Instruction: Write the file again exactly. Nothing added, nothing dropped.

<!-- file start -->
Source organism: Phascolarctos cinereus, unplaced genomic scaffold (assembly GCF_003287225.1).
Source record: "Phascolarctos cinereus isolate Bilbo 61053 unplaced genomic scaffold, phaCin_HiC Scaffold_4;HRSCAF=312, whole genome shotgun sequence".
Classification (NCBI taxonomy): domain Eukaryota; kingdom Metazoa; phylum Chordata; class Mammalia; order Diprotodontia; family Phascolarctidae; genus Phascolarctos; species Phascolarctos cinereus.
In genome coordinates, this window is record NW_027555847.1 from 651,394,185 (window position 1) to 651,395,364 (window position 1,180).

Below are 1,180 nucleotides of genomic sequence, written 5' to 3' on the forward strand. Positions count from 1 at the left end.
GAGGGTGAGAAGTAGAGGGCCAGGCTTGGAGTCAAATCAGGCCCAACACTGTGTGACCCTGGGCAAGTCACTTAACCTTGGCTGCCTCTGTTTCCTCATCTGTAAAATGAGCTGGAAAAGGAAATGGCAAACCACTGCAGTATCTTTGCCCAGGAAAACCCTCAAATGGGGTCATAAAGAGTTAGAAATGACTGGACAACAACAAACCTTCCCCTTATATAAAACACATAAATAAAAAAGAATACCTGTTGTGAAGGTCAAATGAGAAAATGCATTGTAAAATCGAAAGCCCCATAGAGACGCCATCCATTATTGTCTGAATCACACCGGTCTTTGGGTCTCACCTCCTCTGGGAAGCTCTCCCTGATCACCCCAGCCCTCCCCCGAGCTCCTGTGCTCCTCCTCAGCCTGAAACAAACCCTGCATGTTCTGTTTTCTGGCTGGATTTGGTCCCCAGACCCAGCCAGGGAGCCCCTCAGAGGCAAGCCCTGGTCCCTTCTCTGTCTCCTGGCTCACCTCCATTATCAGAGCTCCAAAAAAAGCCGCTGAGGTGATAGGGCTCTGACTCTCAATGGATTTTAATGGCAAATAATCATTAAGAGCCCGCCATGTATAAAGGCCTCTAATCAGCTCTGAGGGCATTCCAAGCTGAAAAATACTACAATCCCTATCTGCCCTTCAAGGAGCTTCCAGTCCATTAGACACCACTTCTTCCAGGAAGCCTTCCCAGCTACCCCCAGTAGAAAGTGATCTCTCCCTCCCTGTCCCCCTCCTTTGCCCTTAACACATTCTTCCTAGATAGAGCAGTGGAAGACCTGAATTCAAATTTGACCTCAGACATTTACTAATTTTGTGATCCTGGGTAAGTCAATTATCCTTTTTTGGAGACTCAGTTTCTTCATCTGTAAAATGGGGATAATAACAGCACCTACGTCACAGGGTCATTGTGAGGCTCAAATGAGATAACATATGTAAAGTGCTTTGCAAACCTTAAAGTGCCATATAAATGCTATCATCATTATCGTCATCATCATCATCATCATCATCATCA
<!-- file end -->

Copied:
Source organism: Phascolarctos cinereus, unplaced genomic scaffold (assembly GCF_003287225.1).
Source record: "Phascolarctos cinereus isolate Bilbo 61053 unplaced genomic scaffold, phaCin_HiC Scaffold_4;HRSCAF=312, whole genome shotgun sequence".
Classification (NCBI taxonomy): domain Eukaryota; kingdom Metazoa; phylum Chordata; class Mammalia; order Diprotodontia; family Phascolarctidae; genus Phascolarctos; species Phascolarctos cinereus.
In genome coordinates, this window is record NW_027555847.1 from 651,394,185 (window position 1) to 651,395,364 (window position 1,180).

Below are 1,180 nucleotides of genomic sequence, written 5' to 3' on the forward strand. Positions count from 1 at the left end.
GAGGGTGAGAAGTAGAGGGCCAGGCTTGGAGTCAAATCAGGCCCAACACTGTGTGACCCTGGGCAAGTCACTTAACCTTGGCTGCCTCTGTTTCCTCATCTGTAAAATGAGCTGGAAAAGGAAATGGCAAACCACTGCAGTATCTTTGCCCAGGAAAACCCTCAAATGGGGTCATAAAGAGTTAGAAATGACTGGACAACAACAAACCTTCCCCTTATATAAAACACATAAATAAAAAAGAATACCTGTTGTGAAGGTCAAATGAGAAAATGCATTGTAAAATCGAAAGCCCCATAGAGACGCCATCCATTATTGTCTGAATCACACCGGTCTTTGGGTCTCACCTCCTCTGGGAAGCTCTCCCTGATCACCCCAGCCCTCCCCCGAGCTCCTGTGCTCCTCCTCAGCCTGAAACAAACCCTGCATGTTCTGTTTTCTGGCTGGATTTGGTCCCCAGACCCAGCCAGGGAGCCCCTCAGAGGCAAGCCCTGGTCCCTTCTCTGTCTCCTGGCTCACCTCCATTATCAGAGCTCCAAAAAAAGCCGCTGAGGTGATAGGGCTCTGACTCTCAATGGATTTTAATGGCAAATAATCATTAAGAGCCCGCCATGTATAAAGGCCTCTAATCAGCTCTGAGGGCATTCCAAGCTGAAAAATACTACAATCCCTATCTGCCCTTCAAGGAGCTTCCAGTCCATTAGACACCACTTCTTCCAGGAAGCCTTCCCAGCTACCCCCAGTAGAAAGTGATCTCTCCCTCCCTGTCCCCCTCCTTTGCCCTTAACACATTCTTCCTAGATAGAGCAGTGGAAGACCTGAATTCAAATTTGACCTCAGACATTTACTAATTTTGTGATCCTGGGTAAGTCAATTATCCTTTTTTGGAGACTCAGTTTCTTCATCTGTAAAATGGGGATAATAACAGCACCTACGTCACAGGGTCATTGTGAGGCTCAAATGAGATAACATATGTAAAGTGCTTTGCAAACCTTAAAGTGCCATATAAATGCTATCATCATTATCGTCATCATCATCATCATCATCATCATCA